If we could find life crawling this deep in Earth, we might find it on Mars

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Oct 27, 2017, 12:42 PM EDT

You probably wouldn’t think a subterranean a cave where light fears to tread is any place for things to spawn, but Belgian zoologist Gaetan Borognie has been to this literal Upside Down.

According to Motherboard, Borognie dared to venture 12,000 feet beneath the surface back in 2009 to search for a creature that could possibly tell us what aliens are like, or at least Martian aliens. Mephisto worms are some of the most extreme extremophiles in existence. Much like the tardigrade, these superpowered nematodes can survive without oxygen and being frozen in liquid nitrogen. You can drop one from a height of 40 miles and it will still be squirming. No wonder the scientist’s research team nicknamed this relentless survivor the “devil worm.”

Searching for creatures that cheat death is Borognie’s obsession. He recently plunged deep into South Africa’s Beatrix Goldmine seeking out more of devil worms, and will soon be taking his search above ground by seeking them out in South African hot springs.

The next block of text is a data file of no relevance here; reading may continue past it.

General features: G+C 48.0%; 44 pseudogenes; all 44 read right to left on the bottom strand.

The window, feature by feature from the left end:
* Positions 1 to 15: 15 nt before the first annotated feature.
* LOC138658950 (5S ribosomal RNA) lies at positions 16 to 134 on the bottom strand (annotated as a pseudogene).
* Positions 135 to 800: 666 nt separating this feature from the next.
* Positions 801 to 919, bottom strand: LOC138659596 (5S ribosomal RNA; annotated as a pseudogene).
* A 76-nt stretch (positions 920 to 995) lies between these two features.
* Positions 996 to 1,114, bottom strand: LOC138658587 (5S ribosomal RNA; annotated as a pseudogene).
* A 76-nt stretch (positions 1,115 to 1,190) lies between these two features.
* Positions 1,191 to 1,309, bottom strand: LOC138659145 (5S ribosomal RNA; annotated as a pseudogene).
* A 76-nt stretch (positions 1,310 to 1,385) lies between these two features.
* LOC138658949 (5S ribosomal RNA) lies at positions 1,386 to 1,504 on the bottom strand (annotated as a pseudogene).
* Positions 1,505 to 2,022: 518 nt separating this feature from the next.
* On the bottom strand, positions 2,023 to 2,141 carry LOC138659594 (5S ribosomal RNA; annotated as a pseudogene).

The mystery behind another type of worm could also give us insight into what could be waiting for us deep below the dry red Martian dust. Borognie discovered another nematode, which was thought to live exclusively in marine habitats, miles underground in the landlocked middle of South Africa. He also has a theory about how it ended up there. Prehistoric South Africa was submerged in the ocean. As it emerged, any water that didn’t recede or evaporate still could have been trapped beneath the surface along with the worms that inhabited it.  

So what can these bizarre life forms tell us about potential life on Mars? If there is anything alive on the Red Planet, Borognie theorizes it must live (and possibly thrive) far beneath the sun-battered surface. Understanding animals that can survive extreme conditions on Earth is crucial for scientists to better anticipate what they could possibly find on Mars if Curiosity’s drill ever gets started.

"Nematodes can survive almost anything," Borgonie told Motherboard. "What I've learned over the years is that 'impossible' is a word that cannot apply to biology. Life always finds a way."

Meaning, if we were to go the way of the dinosaurs because of a massive asteroid collision or end up eaten in a zombie apocalypse, these things would probably still be creeping around in the eldritch depths, oblivious to the chaos above. Enter hot springs and why Borognie is so interested in studying them. Nematodes and tardigrades and anything else that is as close to invincible as biology can get could possibly emerge through them and press the restart button on life.

What that life could evolve into is anyone’s guess—and, at least for now, awesome sci-fi movie fodder.   

(via Motherboard)